This also helps show us that the historical evidence for the existence of many gods far exceeds evidence for the existence of some figures like Gilgamesh, Socrates, etc.

Argument from Subjectivity

This argument is moreso an argument that an individual can rationally believe in the existence of something while at the same time a different individual can rationally believe the opposite. While this does not actually work in establishing that god(s) objectively exist, we must look at the resolution itself. It is about personal belief, not about estbalishing things objectively.

So the question for this arugment is simple, is it possible to have knowledge without the ability to share said knowledge? Yes it is.
I am sure that you, the reader, would say that you have conscious experience (just as I would say that). This is something that you KNOW. Yet, can you actually share this knowledge with anyone? How can anyone be sure you are not, in fact, a P-Zombie (or something similar to a P-Zombie)?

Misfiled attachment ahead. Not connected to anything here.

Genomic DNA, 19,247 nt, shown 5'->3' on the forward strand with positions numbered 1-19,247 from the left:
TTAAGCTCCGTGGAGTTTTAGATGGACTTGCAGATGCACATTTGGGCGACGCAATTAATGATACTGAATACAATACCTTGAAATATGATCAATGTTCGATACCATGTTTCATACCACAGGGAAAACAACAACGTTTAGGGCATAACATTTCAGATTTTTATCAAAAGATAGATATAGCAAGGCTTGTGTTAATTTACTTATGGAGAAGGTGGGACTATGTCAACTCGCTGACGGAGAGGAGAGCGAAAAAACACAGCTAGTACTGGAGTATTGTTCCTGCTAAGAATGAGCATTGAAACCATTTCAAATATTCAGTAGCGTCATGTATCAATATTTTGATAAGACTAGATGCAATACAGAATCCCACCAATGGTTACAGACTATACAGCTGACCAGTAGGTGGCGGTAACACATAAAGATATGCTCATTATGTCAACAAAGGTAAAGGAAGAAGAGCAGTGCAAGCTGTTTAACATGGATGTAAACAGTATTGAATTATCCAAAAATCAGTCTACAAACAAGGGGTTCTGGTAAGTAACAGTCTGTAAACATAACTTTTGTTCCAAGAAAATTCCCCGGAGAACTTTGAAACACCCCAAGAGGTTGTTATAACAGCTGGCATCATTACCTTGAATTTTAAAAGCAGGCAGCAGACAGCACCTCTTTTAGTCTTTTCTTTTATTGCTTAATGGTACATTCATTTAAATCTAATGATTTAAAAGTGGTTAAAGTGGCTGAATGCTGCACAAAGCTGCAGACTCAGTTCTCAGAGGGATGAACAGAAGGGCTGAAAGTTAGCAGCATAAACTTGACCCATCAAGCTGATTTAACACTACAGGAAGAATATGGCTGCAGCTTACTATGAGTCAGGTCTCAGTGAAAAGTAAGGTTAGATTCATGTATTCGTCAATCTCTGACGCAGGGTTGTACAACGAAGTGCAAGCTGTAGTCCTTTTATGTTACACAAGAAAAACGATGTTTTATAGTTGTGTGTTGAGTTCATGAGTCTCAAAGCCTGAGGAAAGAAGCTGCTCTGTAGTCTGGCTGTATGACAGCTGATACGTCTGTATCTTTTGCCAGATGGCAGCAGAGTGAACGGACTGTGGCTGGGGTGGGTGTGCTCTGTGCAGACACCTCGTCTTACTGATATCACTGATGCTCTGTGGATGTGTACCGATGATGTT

The knowledge of one being a conscious entity is an example of knowledge that cannot be shared.
Is it, therefore, inconveivable that one can have knowledge of other things without being able to share said knowledge?
If so, then they can rationally believe in such things while someone else can rationally reject it, as the type of knowledge cannot be shared.

So, considering that this debate is on a personal level (Do I believe in God), this argument can be used to show that I not only do believe in god(s), but that it is a possibility for me to rationally believe in god(s) without the ability to demonstrate their existence.

Conclusion

With the resolution being a question of if I believe in god(s), I have answered in the affirmative and given some of the reasons I do believe.

Now, I am not against continuing a discussion about these arguments and talking about whether a god does exist or not with the rest of the debate rounds, so long as it is acknowledged what the resolution actually is and that I have fulfilled my burden of proof in this round. Thus, if we are to use the rest of the rounds to discuss this, it would not actually reflect who wins the debate or not.